She’d watch something really, really emotional and like, wow, that sounds awful. I was just thinking about it from my own experience because if I cry, I get a headache, my eyes swell up, you know? I have to basically sit in a dark room in silence for like another hour after it happens. So, I was thinking about it from a very practical stance. For her it was like, “Oh, these things have been welling up and this is a good way for me to just express it and kinda clear it out.” I had honestly never thought about it that way. And so I tried it with her and it was great.
I’m 29 now and I think this was like a couple of years ago that I really started being like, “Oh, this is good for people because people have emotions. Men are just people. Once you get that very proportionate equation in your brain, at least for me, that makes total sense.
We’ve been trained our whole lives to be Hunter-gatherers and these like Cro-Magnon, brutish monolithic pillars of our households. Well, you can still be that if that’s truly what’s necessary, but also release some of those emotions that are frankly killing you. I figured as a Black male in America, who are typically seen as the more aggressive, I felt like it was important for me to say something about it. The more that we’re able to sit and talk with everybody and figure out, the less confused we’re going to be, the less angry we’re gonna get as a knee jerk reaction to that confusion, you know?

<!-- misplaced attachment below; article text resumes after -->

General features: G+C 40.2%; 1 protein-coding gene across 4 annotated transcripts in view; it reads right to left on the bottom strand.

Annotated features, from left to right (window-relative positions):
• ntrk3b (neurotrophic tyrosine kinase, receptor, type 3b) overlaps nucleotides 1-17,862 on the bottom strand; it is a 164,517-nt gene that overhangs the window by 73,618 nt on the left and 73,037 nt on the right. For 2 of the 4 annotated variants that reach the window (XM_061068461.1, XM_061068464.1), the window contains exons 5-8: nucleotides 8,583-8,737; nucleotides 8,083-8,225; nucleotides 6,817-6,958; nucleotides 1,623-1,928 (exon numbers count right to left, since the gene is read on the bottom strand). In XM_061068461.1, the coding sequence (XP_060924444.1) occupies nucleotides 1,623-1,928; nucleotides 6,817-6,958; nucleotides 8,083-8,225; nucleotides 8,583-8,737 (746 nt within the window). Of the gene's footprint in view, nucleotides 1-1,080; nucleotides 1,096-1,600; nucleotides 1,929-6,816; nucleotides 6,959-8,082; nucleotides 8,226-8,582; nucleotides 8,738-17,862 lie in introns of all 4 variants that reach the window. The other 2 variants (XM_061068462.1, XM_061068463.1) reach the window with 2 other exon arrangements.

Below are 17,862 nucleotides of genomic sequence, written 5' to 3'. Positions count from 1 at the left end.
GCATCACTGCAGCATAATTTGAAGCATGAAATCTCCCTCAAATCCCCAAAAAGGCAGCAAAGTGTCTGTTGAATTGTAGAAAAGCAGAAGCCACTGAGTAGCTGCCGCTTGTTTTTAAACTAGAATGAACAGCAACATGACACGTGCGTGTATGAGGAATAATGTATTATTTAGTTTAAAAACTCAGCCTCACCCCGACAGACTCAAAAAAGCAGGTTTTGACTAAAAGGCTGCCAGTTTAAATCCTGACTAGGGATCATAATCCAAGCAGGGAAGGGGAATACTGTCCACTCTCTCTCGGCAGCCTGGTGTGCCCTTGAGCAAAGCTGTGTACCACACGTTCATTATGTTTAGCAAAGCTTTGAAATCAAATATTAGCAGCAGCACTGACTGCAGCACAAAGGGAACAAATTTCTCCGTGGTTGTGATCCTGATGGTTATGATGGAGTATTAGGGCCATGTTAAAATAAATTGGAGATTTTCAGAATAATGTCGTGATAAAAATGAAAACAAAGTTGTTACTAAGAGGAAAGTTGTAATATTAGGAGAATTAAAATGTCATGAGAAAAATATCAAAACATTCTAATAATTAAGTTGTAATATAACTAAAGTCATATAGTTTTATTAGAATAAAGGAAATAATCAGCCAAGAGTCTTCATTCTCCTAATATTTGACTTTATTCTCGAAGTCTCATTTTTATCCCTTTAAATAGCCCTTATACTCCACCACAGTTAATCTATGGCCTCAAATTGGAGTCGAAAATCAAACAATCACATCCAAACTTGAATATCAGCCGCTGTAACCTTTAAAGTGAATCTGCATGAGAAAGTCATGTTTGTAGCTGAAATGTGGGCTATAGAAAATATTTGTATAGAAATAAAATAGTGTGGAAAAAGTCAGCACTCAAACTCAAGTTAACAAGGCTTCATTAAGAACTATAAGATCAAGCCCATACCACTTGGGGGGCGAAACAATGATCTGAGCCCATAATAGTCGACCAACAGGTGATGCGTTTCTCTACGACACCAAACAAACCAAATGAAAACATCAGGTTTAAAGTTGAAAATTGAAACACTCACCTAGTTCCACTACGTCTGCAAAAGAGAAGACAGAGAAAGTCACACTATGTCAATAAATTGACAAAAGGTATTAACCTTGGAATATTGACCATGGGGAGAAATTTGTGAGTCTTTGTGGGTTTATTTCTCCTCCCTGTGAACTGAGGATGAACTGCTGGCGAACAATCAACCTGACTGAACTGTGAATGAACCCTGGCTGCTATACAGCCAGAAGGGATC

What was your experience working on your debut album Surfacing compared to your Afterimage EP?
I feel like the process for me was very different in that Afterimage — a lot of the songs I already kinda had floating around. R.LUM.R started as a side project to the Reggie Williams music thing that I was doing. The beauty in that was that there was no pressure. There was no expectation at a certain point. This was all before labels or any of that stuff got involved. It was just me and my homie Jay Cruz. We literally just holed up in his studio over a weekend and put together like five or six complete songs.
All the stuff that went into Surfacing felt a lot more pointed. Afterimage was very foundational, but I wouldn’t have been able to build such a thing that was so intentional as Surfacing if I hadn’t gone through what I went through with Afterimage.